Why we converted from a credit union to a bank

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At the community bank I lead in Washington State, we have one trait very few banks can claim: We used to be a credit union.

Why we converted is important for lawmakers and regulators in Washington to understand as they confront a wave of bank-buying by America’s largest and fastest-growing credit unions. These same credit unions enjoy a federal income tax exemption for reasons they mock by their behavior.

In 1989, I became president of a small federal credit union in Seattle, with $38 million in assets, founded to serve workers of a cooperative grocery wholesaler and their independent grocer clients. In subsequent years, we faced a dilemma: The “common bond” shared by our diminishing pool of members constrained our ability to serve them. By 2003, my board and I determined that we must convert into a bank if we were to grow.

While we gave up the federal income tax exemption, credit unions enjoy serving people of “small means” with a “common bond.” The change was a blessing.

We have grown to more than $700 million in assets while continuing to improve the lives of our customers and the towns and cities where we operate: also, where we pay taxes.

Unfortunately, a disturbing trend has emerged among America’s largest credit unions. Instead of looking at their own structures and deciding to abide by the rules and regulations that allow exemption from paying federal income taxes, these supposed not-for-profits are buying up banks at an alarming rate and taking them off the tax rolls.

Sixteen such deals were announced in 2019, up from seven in 2018 and three in 2017. Taxpayers didn’t get a say in these deals, but they unknowingly helped subsidize them. And the credit unions buying those banks will be able to grow well beyond their legitimate membership boundaries, while not paying taxes that would otherwise fund the nation’s schools, roads and infrastructure.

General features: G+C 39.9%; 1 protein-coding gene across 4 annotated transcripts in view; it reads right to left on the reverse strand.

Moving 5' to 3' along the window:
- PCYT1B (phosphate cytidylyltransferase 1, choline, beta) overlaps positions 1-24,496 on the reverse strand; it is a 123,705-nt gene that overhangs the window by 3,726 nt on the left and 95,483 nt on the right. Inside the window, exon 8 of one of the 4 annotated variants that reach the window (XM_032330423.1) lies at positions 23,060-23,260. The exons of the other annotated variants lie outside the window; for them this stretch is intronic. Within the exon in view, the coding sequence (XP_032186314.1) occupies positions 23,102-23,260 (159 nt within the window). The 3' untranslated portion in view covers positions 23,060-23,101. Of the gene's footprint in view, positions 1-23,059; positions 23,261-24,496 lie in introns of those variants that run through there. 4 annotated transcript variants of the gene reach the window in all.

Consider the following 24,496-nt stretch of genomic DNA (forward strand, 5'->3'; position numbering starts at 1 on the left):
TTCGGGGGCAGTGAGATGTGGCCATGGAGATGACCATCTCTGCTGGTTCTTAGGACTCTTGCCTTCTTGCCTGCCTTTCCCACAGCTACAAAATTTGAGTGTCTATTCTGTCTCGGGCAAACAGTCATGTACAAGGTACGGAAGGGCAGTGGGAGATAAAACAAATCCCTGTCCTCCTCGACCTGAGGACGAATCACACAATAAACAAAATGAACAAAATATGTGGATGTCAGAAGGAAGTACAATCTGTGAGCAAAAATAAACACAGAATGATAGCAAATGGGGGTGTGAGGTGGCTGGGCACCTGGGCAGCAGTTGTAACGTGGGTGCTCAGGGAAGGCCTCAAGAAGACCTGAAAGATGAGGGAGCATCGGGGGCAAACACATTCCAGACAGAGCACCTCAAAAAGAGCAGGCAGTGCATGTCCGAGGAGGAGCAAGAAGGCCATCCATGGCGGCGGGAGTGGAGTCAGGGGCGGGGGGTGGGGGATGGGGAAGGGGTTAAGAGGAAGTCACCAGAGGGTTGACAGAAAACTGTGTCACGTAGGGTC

Unfortunately, it’s all about to get worse.

This week the government agency assigned to serve as the public’s watchdog over the industry, the National Credit Union Administration, is considering expanding the ability of credit unions to put outside capital on their balance sheets.

That means credit unions could move beyond the deposits of their members and tap for-profit investors, such as corporate debt markets, to expand into new and uncharted territory — without losing their tax-exempt status.

These nonprofits created with the intent of helping the poor and underserved risk becoming not just banks by another name, but banks without the regulations, restrictions, transparency or expertise to handle a massive influx of potentially risky debt.

Allowing the largest credit unions to use this new financial power to purchase even more banks will make them riskier, while reducing tax revenues from financial institutions. And all of this under the false premise that the old rules of governing credit unions should still apply.

When we converted to a bank, we never dreamed of a day when credit unions would gobble up banks; sponsor NFL teams; buy naming rights for NBA stadiums and college football bowl games; and pay their CEOs millions of dollars a year — all without paying a dime in federal income taxes.

Yet, I still believe we made the right call, in both the letter and the spirit of the law. I wish today’s credit union CEOs felt the same need to play by the rules.

Should the NCUA approve this proposal and do nothing to stop large credit unions from buying banks and shirking their tax responsibilities, then Congress should intervene. Lawmakers created credit unions in the first place, and they still have the power to return them to the legitimate purpose for which they were founded.

As a community banker who only asks to compete on a level playing field and is proud of the many ways our institution supports the communities we serve, I am watching closely and urge my fellow taxpayers to do the same.

This article originally appeared in American Banker.
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Community banking Consumer banking Credit unions Federal Credit Union Act Law and regulation NCUA Washington
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